One day Beth went digging through her parents’ dusty old attic in search of a photo album she’d remembered while doing the dishes. A burgundy floral pattern on a plate lathered with dish soap had triggered a memory of a maroon rose print dress her grandmother wore in a photograph taken in the 1960s. In the photograph, her grandmother looked young, and lean. Her waist appeared smaller than Beth’s could ever hope to be.
Beth wondered if women back then were less comfortable, with their scratchy panty hose and pre-second wave rights (or lack thereof) – or perhaps more comfortable, with their elaborate grooming rituals respected for their second-class status.
As far as Beth understood it, it was in some ways a simpler time back then, when time moved more slowly. When the dishes had to be done one by one, and the garments lasted longer and so were treated with more care, and in these ties to the home, there was a grounding in tradition.
In this modern world, Beth broke dishes in the dishwasher that she could replace at Ikea and her clothes were like Kleenex from H&M – gone were the days of handkerchief dresses, at least for a young woman of her means.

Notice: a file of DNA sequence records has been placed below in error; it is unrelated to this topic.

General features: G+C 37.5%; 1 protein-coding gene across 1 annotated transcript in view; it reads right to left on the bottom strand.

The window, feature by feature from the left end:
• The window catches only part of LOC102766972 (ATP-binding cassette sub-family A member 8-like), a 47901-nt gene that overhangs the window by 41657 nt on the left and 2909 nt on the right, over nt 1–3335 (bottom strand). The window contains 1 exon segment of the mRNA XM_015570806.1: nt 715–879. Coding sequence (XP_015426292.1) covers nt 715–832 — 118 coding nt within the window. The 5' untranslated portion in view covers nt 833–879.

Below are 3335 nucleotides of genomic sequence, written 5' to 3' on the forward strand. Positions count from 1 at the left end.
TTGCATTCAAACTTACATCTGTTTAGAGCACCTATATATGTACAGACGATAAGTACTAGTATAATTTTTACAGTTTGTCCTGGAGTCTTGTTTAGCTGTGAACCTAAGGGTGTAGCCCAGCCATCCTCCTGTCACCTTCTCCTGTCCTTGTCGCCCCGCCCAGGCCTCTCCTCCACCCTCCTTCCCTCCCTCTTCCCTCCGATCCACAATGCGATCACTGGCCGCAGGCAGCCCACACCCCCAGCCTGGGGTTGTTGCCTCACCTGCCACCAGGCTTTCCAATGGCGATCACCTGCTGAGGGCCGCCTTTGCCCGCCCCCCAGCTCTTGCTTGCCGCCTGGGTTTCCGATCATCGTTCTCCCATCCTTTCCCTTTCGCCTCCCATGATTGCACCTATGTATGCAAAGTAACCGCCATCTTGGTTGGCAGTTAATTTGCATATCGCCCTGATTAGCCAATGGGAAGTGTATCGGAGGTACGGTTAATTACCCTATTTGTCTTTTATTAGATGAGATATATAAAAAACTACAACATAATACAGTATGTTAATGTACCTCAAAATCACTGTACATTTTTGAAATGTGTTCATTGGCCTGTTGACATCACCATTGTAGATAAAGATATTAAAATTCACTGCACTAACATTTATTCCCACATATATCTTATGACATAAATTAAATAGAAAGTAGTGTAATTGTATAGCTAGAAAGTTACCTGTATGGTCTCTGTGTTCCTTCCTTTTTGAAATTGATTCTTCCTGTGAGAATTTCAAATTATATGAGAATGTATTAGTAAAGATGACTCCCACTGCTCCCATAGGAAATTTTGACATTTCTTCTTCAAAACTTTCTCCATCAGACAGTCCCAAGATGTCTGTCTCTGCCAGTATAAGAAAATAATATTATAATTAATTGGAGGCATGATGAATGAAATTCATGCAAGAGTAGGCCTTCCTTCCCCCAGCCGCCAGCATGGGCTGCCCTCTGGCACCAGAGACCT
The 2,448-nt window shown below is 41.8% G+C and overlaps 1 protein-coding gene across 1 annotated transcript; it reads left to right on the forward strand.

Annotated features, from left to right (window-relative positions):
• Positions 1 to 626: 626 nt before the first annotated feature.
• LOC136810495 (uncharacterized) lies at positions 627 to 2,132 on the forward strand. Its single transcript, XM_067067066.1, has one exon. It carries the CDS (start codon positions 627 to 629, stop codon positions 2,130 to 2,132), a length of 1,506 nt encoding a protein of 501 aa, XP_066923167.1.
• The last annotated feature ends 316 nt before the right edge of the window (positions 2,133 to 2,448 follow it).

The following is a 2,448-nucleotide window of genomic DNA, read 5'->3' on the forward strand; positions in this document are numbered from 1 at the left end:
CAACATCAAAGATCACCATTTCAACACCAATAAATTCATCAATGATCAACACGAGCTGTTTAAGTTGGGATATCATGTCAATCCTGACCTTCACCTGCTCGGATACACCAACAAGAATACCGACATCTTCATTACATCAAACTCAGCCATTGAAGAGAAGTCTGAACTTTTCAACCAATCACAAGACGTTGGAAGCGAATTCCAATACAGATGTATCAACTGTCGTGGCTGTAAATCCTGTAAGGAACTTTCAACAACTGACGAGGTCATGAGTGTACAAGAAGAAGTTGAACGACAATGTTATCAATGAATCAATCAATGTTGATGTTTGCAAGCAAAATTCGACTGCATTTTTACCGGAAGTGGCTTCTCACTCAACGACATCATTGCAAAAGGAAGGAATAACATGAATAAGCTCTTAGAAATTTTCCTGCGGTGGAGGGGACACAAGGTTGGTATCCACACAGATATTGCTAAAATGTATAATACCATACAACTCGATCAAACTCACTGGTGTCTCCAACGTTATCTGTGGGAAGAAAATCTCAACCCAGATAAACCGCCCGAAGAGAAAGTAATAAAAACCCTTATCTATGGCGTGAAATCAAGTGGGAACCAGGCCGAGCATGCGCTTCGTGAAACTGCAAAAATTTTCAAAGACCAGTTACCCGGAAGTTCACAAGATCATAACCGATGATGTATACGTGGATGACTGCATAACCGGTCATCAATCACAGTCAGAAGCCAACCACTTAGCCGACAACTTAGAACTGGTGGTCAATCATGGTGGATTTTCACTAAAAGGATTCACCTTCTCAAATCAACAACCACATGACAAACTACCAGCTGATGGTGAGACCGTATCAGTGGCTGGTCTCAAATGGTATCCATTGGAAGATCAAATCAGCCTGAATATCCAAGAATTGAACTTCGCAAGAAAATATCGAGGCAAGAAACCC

This is why people become hipsters, she realized. And suddenly, she, too, longed for dusty vintage treasures, and so she ventured up into the cobwebs of the pointy hat atop her parents’ house in search of something good.
In the attic, Beth found boxes. Too many of them. They were stacked here, and there, they smelled of dust and aging packing tape. There were wood smells and baby smells and metallic smells from the 1980s that Beth remembered from her own infancy.
She could almost touch those former decades with her fingertips. She could smell her father’s youth in his collection of vinyl records, in an old, brassy trophy. The presence of a younger man full of vitality haunted the space like a ghost – or was it her faint memory of the man she knew to be her dad when she was a baby? His smile broad, his back upright, he’d a boyish charm – when did he age? She wondered.
She mused that time must dash forward each time we blink. Here was the evidence stacked atop dusty wood slivers.
Beth sneezed. The air stood still. Her fingers raced through picture frames and wooden boxes, mini treasure chests made of old cookie tins. A stack of postcards. An old pair of costume earrings in a suede pouch. Who would someday rifle through her boxes? She wondered. She sat with this question in silence, paying reverence to the sanctity of the tomb that spread around her, blinking in the sunlight that streamed through the small window at the tippy top of the roof.
She breathed in the smells – her young dad smells, and a softer scent of her mother’s stories told in letters, journals, yellowing away. That picture – where was that picture? She needed it, now.